Proof-reading

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Proof-reading is a process that involves several proof-reading enzymes to detects and correct errors found in [[DNA replication|DNA replication]], [[Transcription|transcription]], and [[Translation|translation]]<ref>Alberts, B. et al., 2008, Molecular Biology of the Cell. Fifth edition. New York. Garland Science.Pg. G:31</ref>.&nbsp;
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Proof-reading is a process that involves several proof-reading enzymes to detects and correct errors found in [[DNA replication|DNA replication]], [[Transcription|transcription]], and [[Translation|translation]]<ref>Alberts, B. et al., 2008, Molecular Biology of the Cell. Fifth edition. New York. Garland Science.Pg. G:31</ref>.  
  
During a semi-conservative [[DNA|DNA]] replication, a new complementary strand of DNA strand is being formed from a DNA template strand by complementary base-pairing. However, apart from [[Watson-Crick base pairing|Watson-Crick base pairs]] (A bind to T and G bind to C), there are several types of non-Watson-Crick base pairs. These non-Watson-Crick base pairs causes different nucleotides being added to the newly synthsised strand, resulting in a different DNA strand being formed. A single change of nucleotides in the sequence may cause an enormous effect to the organism such as malfunction of the proteins made. The condition is worsen if this change became permanent<ref>Berg J, Tymoczko J, Stryer L (2012) Biochemistry, 7th edition, New York: W.H. Freeman, p. 867</ref>.&nbsp;
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During a semi-conservative [[DNA|DNA]] replication, a new complementary strand of DNA strand is being formed from a DNA template strand by complementary base-pairing. However, apart from [[Watson-Crick base pairing|Watson-Crick base pairs]] (A bind to T and G bind to C), there are several types of non-Watson-Crick base pairs. These non-Watson-Crick base pairs cause different nucleotides being added to the newly synthesised strand, resulting in a different DNA strand being formed. A single change of nucleotides in the sequence may cause an enormous effect to the organism such as malfunction of the proteins made. The condition is worsened if this change became permanent<ref>Berg J, Tymoczko J, Stryer L (2012) Biochemistry, 7th edition, New York: W.H. Freeman, p. 867</ref>.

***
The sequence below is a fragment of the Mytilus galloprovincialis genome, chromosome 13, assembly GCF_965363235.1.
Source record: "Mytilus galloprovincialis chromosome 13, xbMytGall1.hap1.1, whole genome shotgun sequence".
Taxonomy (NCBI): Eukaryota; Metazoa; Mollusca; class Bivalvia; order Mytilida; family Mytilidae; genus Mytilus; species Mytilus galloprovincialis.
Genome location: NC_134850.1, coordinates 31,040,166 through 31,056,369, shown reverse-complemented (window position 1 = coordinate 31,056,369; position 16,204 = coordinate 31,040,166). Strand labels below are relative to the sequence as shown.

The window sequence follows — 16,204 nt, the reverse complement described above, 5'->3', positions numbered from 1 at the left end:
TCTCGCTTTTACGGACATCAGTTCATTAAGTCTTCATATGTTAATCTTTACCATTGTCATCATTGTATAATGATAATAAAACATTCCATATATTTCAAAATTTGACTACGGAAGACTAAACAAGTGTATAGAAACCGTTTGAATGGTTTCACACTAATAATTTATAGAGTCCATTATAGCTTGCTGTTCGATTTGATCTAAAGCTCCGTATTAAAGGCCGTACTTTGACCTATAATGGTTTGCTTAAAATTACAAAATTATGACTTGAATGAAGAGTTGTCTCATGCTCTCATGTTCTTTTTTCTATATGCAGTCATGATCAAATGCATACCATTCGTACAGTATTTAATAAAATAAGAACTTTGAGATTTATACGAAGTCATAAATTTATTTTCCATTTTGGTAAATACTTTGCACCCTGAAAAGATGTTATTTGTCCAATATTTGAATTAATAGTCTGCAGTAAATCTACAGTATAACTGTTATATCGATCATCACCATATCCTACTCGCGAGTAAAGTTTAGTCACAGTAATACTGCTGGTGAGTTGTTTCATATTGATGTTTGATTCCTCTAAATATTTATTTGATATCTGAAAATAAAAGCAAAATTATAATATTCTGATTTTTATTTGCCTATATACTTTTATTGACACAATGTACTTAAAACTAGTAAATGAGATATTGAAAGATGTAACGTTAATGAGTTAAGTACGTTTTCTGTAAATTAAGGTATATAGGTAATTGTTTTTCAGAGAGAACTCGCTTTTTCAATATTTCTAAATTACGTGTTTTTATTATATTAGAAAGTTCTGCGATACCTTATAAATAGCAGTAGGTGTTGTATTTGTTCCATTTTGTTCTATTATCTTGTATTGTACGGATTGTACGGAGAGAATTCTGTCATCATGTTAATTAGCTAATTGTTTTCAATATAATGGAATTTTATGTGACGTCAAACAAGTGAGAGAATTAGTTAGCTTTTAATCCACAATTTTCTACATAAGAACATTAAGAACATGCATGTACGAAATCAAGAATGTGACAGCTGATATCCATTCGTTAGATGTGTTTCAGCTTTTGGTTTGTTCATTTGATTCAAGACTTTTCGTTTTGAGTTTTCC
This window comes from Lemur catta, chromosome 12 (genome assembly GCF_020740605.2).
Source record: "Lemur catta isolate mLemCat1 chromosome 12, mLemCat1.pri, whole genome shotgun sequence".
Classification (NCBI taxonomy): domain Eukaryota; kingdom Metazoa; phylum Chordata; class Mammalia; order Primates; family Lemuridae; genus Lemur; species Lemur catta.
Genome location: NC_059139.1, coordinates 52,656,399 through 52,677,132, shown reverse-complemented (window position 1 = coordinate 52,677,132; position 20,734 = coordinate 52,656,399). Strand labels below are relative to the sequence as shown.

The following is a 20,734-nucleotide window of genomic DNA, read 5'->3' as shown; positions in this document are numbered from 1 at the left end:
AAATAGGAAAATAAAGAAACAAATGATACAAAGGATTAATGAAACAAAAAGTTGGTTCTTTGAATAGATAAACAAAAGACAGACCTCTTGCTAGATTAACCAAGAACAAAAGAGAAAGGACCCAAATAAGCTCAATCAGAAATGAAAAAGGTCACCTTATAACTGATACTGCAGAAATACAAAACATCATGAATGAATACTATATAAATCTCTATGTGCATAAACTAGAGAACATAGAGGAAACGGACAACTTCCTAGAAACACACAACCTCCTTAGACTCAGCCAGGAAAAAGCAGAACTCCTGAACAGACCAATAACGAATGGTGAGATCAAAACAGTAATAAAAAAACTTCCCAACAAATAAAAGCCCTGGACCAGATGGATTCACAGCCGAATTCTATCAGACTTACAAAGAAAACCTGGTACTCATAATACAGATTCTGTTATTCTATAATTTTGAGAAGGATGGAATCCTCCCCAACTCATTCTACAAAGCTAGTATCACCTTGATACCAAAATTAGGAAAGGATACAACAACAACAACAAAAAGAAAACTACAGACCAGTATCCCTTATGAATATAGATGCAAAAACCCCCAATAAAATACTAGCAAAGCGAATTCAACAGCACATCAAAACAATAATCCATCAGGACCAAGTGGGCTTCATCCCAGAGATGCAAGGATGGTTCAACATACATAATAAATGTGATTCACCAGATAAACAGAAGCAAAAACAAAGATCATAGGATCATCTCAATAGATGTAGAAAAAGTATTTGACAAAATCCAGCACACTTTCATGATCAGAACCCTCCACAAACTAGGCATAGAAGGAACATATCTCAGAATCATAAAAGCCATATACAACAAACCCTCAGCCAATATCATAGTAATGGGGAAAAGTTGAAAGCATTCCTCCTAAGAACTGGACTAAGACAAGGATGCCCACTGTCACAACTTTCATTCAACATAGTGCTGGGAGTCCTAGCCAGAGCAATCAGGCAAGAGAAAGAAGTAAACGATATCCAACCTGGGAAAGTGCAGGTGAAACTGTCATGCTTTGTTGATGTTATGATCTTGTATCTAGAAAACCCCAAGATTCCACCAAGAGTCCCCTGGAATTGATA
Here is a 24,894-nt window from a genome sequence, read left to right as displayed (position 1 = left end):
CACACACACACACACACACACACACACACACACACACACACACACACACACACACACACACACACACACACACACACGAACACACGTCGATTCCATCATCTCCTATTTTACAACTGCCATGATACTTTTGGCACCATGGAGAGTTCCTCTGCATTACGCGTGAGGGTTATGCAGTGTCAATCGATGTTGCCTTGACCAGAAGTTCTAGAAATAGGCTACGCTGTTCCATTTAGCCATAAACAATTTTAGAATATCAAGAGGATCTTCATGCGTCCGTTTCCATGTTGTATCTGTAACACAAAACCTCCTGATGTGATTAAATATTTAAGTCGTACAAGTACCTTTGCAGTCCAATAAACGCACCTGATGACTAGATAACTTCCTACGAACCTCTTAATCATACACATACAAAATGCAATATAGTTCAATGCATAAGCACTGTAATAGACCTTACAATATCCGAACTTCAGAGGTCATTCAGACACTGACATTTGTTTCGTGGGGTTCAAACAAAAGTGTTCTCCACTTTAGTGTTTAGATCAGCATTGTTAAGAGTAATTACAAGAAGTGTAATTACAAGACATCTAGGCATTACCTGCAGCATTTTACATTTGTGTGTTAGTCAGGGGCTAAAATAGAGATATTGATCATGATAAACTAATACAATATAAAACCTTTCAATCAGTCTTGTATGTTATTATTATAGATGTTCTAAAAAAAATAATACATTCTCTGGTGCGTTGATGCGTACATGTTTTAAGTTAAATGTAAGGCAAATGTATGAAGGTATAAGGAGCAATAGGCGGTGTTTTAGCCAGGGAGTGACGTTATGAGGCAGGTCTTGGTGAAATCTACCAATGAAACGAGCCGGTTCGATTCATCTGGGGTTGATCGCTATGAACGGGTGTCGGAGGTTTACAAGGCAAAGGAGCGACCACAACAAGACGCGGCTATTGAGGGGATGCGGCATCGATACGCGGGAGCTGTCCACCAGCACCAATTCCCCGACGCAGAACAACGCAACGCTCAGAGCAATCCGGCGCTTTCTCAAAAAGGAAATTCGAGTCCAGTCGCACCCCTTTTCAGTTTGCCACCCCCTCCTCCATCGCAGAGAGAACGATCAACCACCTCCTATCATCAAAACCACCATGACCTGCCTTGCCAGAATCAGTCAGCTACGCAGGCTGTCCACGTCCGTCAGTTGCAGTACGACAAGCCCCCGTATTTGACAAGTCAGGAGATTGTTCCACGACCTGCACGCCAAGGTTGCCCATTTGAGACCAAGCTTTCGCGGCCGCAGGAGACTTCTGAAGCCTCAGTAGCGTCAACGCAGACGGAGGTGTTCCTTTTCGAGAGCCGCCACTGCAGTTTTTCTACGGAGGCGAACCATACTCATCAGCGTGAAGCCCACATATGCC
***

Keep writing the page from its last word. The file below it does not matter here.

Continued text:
With the help of proof-reading process, this mechanism has high accuracy as only around 1 mistake occurs for every 10<sup>9&nbsp;</sup>(1 Giga) [[Nucleotides|nucleotides]] paired.&nbsp;<sup></sup>  
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With the help of proof-reading process, this mechanism has high accuracy as only around 1 mistake occurs for every 10<sup>9 </sup>(1 Giga) [[Nucleotides|nucleotides]] paired. <sup></sup>  
  
 
In the proof-reading (error correcting) process, [[DNA polymerase|DNA polymerases]] remove incorrectly paired nucleotides with the help of 3'-to5' proofreading [[Exonuclease|exonuclease]].  
 
In the proof-reading (error correcting) process, [[DNA polymerase|DNA polymerases]] remove incorrectly paired nucleotides with the help of 3'-to5' proofreading [[Exonuclease|exonuclease]].  

Latest revision as of 10:20, 5 December 2018

Proof-reading is a process that involves several proof-reading enzymes to detects and correct errors found in DNA replication, transcription, and translation[1].

During a semi-conservative DNA replication, a new complementary strand of DNA strand is being formed from a DNA template strand by complementary base-pairing. However, apart from Watson-Crick base pairs (A bind to T and G bind to C), there are several types of non-Watson-Crick base pairs. These non-Watson-Crick base pairs cause different nucleotides being added to the newly synthesised strand, resulting in a different DNA strand being formed. A single change of nucleotides in the sequence may cause an enormous effect to the organism such as malfunction of the proteins made. The condition is worsened if this change became permanent[2].

With the help of proof-reading process, this mechanism has high accuracy as only around 1 mistake occurs for every 109 (1 Giga) nucleotides paired.

In the proof-reading (error correcting) process, DNA polymerases remove incorrectly paired nucleotides with the help of 3'-to5' proofreading exonuclease.

References

  1. Alberts, B. et al., 2008, Molecular Biology of the Cell. Fifth edition. New York. Garland Science.Pg. G:31
  2. Berg J, Tymoczko J, Stryer L (2012) Biochemistry, 7th edition, New York: W.H. Freeman, p. 867
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